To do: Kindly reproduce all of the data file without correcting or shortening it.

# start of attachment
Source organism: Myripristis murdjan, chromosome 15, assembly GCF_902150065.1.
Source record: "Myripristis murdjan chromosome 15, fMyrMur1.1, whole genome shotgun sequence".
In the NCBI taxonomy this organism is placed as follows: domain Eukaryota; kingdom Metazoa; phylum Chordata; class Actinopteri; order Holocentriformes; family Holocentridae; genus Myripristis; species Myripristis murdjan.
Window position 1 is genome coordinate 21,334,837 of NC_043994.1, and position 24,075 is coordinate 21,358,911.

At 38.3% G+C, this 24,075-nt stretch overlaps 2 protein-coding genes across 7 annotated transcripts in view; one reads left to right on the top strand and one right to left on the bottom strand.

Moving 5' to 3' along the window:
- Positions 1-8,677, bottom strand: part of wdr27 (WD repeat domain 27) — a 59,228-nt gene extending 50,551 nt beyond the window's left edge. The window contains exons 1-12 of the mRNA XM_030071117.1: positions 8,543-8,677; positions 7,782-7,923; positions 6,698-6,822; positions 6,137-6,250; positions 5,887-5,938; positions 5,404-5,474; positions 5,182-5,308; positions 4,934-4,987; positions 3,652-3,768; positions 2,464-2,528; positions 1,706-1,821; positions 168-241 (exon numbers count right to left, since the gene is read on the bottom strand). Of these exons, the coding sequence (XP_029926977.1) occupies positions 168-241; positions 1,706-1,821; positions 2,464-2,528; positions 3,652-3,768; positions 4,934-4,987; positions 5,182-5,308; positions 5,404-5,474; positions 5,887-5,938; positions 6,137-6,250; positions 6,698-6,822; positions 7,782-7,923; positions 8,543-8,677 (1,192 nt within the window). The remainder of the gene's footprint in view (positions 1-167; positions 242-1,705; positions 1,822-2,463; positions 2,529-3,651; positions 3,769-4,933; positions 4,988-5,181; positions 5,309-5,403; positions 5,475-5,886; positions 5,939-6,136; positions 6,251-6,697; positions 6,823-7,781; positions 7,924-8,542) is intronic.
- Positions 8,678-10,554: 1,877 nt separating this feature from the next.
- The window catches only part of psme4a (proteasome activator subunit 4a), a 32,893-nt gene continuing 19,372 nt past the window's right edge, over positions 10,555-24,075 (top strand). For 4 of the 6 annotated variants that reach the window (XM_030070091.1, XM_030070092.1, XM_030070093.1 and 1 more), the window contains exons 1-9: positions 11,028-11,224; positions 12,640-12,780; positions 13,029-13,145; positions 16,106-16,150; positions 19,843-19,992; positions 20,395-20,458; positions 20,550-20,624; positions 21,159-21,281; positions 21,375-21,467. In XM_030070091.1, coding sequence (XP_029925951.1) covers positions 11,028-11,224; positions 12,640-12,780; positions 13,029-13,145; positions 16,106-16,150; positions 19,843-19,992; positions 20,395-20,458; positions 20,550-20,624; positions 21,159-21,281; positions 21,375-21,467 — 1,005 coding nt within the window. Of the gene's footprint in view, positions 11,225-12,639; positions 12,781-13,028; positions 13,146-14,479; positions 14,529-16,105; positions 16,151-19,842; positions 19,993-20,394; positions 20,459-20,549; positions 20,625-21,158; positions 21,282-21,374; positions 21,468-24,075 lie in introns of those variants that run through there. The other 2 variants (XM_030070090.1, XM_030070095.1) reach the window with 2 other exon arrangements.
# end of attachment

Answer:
Source organism: Myripristis murdjan, chromosome 15, assembly GCF_902150065.1.
Source record: "Myripristis murdjan chromosome 15, fMyrMur1.1, whole genome shotgun sequence".
In the NCBI taxonomy this organism is placed as follows: domain Eukaryota; kingdom Metazoa; phylum Chordata; class Actinopteri; order Holocentriformes; family Holocentridae; genus Myripristis; species Myripristis murdjan.
Window position 1 is genome coordinate 21,334,837 of NC_043994.1, and position 24,075 is coordinate 21,358,911.

At 38.3% G+C, this 24,075-nt stretch overlaps 2 protein-coding genes across 7 annotated transcripts in view; one reads left to right on the top strand and one right to left on the bottom strand.

Moving 5' to 3' along the window:
- Positions 1-8,677, bottom strand: part of wdr27 (WD repeat domain 27) — a 59,228-nt gene extending 50,551 nt beyond the window's left edge. The window contains exons 1-12 of the mRNA XM_030071117.1: positions 8,543-8,677; positions 7,782-7,923; positions 6,698-6,822; positions 6,137-6,250; positions 5,887-5,938; positions 5,404-5,474; positions 5,182-5,308; positions 4,934-4,987; positions 3,652-3,768; positions 2,464-2,528; positions 1,706-1,821; positions 168-241 (exon numbers count right to left, since the gene is read on the bottom strand). Of these exons, the coding sequence (XP_029926977.1) occupies positions 168-241; positions 1,706-1,821; positions 2,464-2,528; positions 3,652-3,768; positions 4,934-4,987; positions 5,182-5,308; positions 5,404-5,474; positions 5,887-5,938; positions 6,137-6,250; positions 6,698-6,822; positions 7,782-7,923; positions 8,543-8,677 (1,192 nt within the window). The remainder of the gene's footprint in view (positions 1-167; positions 242-1,705; positions 1,822-2,463; positions 2,529-3,651; positions 3,769-4,933; positions 4,988-5,181; positions 5,309-5,403; positions 5,475-5,886; positions 5,939-6,136; positions 6,251-6,697; positions 6,823-7,781; positions 7,924-8,542) is intronic.
- Positions 8,678-10,554: 1,877 nt separating this feature from the next.
- The window catches only part of psme4a (proteasome activator subunit 4a), a 32,893-nt gene continuing 19,372 nt past the window's right edge, over positions 10,555-24,075 (top strand). For 4 of the 6 annotated variants that reach the window (XM_030070091.1, XM_030070092.1, XM_030070093.1 and 1 more), the window contains exons 1-9: positions 11,028-11,224; positions 12,640-12,780; positions 13,029-13,145; positions 16,106-16,150; positions 19,843-19,992; positions 20,395-20,458; positions 20,550-20,624; positions 21,159-21,281; positions 21,375-21,467. In XM_030070091.1, coding sequence (XP_029925951.1) covers positions 11,028-11,224; positions 12,640-12,780; positions 13,029-13,145; positions 16,106-16,150; positions 19,843-19,992; positions 20,395-20,458; positions 20,550-20,624; positions 21,159-21,281; positions 21,375-21,467 — 1,005 coding nt within the window. Of the gene's footprint in view, positions 11,225-12,639; positions 12,781-13,028; positions 13,146-14,479; positions 14,529-16,105; positions 16,151-19,842; positions 19,993-20,394; positions 20,459-20,549; positions 20,625-21,158; positions 21,282-21,374; positions 21,468-24,075 lie in introns of those variants that run through there. The other 2 variants (XM_030070090.1, XM_030070095.1) reach the window with 2 other exon arrangements.